This dissertation examines the visual discourse between Cuba and the United States that has helped shape the foreign relations between the two countries over the last fifty years. Images celebrating proximity and metaphorical connections, produced before the 1959 Cuban revolution, assisted in fortifying linkages between the two nations; whereas after the revolution, adversarial imagery further splintered the relation between the two countries. I argue that the visual culture produced in Cuba and the United States are not just 'windows to the past,' but were also 'active agents' of dialogue that both reflected and shaped an evolving transnational relationship. This relationship was characterized not only by state-to-state diplomacy, economic exchange, and military intervention, but also by the dissemination of popular representations that produced and reinforced the essence of foreign relations at a more intimate level. While traditional diplomatic history tells the story of such relationships at the official level, popular visual culture provides for a better understanding of how the U.S. and Cuban general public perceived of these relationships through representations and metaphors of family, gender, race, and class, often not visible in the textual record. It is through the interpretation of the time period's visual culture— advertising, billboards, comic books, films, photographs, political cartoons, posters, and television shows—that the history of foreign relations between Cuba and the United States as an intimate popular experience comes most clearly into focus. It is this personal, intimate connection to foreign relations produced by the visual culture of both societies that I evoke in this project.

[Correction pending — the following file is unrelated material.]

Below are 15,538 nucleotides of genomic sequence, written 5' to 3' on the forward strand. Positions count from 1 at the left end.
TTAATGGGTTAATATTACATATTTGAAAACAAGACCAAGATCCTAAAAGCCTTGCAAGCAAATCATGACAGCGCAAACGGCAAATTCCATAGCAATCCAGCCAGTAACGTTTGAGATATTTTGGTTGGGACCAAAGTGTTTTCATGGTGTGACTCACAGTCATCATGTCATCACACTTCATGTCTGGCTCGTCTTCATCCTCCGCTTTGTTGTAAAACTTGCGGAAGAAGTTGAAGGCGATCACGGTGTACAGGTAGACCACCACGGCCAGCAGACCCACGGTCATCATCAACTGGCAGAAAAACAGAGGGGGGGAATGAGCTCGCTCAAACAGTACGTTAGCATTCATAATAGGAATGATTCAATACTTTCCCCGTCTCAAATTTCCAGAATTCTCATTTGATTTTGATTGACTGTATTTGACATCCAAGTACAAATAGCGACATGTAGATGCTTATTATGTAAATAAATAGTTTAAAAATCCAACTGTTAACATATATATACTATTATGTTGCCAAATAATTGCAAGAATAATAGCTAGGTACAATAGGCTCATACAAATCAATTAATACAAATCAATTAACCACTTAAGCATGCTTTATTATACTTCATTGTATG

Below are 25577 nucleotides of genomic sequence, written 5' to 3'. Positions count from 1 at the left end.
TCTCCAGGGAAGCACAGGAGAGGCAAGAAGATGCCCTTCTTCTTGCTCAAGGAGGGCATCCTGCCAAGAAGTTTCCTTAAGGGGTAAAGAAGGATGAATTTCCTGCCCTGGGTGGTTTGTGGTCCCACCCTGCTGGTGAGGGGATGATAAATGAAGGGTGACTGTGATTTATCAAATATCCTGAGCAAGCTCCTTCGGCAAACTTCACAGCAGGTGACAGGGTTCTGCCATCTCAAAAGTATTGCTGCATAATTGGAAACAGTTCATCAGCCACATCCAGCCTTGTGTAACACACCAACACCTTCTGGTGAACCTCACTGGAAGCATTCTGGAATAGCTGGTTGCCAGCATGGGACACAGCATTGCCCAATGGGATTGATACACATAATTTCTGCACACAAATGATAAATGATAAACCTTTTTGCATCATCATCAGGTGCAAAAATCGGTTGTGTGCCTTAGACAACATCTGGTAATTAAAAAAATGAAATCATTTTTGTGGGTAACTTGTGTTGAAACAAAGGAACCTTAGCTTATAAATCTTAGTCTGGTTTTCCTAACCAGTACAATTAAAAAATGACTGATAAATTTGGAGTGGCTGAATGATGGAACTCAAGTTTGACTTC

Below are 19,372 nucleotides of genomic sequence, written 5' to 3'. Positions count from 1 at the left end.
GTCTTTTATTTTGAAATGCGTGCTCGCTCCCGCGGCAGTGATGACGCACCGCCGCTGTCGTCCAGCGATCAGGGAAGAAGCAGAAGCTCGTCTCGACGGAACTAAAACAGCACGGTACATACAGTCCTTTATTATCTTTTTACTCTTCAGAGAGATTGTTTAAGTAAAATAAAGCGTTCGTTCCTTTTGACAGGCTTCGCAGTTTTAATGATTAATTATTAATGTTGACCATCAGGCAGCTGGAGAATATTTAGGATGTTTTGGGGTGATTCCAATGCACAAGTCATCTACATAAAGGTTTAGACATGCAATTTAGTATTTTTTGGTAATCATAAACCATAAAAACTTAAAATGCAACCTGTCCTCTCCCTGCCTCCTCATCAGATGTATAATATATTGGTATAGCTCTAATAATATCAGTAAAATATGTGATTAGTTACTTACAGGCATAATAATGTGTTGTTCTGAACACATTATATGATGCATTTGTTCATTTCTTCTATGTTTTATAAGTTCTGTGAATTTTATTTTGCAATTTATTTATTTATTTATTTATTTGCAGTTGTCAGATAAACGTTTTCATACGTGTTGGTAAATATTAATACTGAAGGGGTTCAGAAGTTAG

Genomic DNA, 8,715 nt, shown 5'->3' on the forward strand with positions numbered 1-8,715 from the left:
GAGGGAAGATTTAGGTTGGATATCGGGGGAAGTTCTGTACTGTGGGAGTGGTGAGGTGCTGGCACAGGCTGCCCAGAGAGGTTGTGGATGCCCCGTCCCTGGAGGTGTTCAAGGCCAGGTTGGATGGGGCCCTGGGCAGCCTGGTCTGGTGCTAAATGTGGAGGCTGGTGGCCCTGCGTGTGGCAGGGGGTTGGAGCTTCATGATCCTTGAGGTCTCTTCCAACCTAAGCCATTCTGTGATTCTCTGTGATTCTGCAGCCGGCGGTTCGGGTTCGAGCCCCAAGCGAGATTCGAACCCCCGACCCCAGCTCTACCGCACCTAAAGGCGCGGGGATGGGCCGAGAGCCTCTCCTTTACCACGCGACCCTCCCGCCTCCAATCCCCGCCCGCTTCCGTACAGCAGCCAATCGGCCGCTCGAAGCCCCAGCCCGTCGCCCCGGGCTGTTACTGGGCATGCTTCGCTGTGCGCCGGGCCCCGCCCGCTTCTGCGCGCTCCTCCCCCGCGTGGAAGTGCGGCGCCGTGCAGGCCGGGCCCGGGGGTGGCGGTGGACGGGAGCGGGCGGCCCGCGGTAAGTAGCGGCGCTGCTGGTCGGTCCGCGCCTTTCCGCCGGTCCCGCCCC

Level of Degree
First Committee Member (Chair)
Second Committee Member
Third Committee Member
The Latin American and Iberian Institute University of New Mexico Department of History Society for Historians of American Foreign Relations
Woodard, Blair. "INTIMATE ENEMIES: VISUAL CULTURE AND U.S.-CUBAN RELATIONS, 1945-2000." (2010). http://digitalrepository.unm.edu/hist_etds/87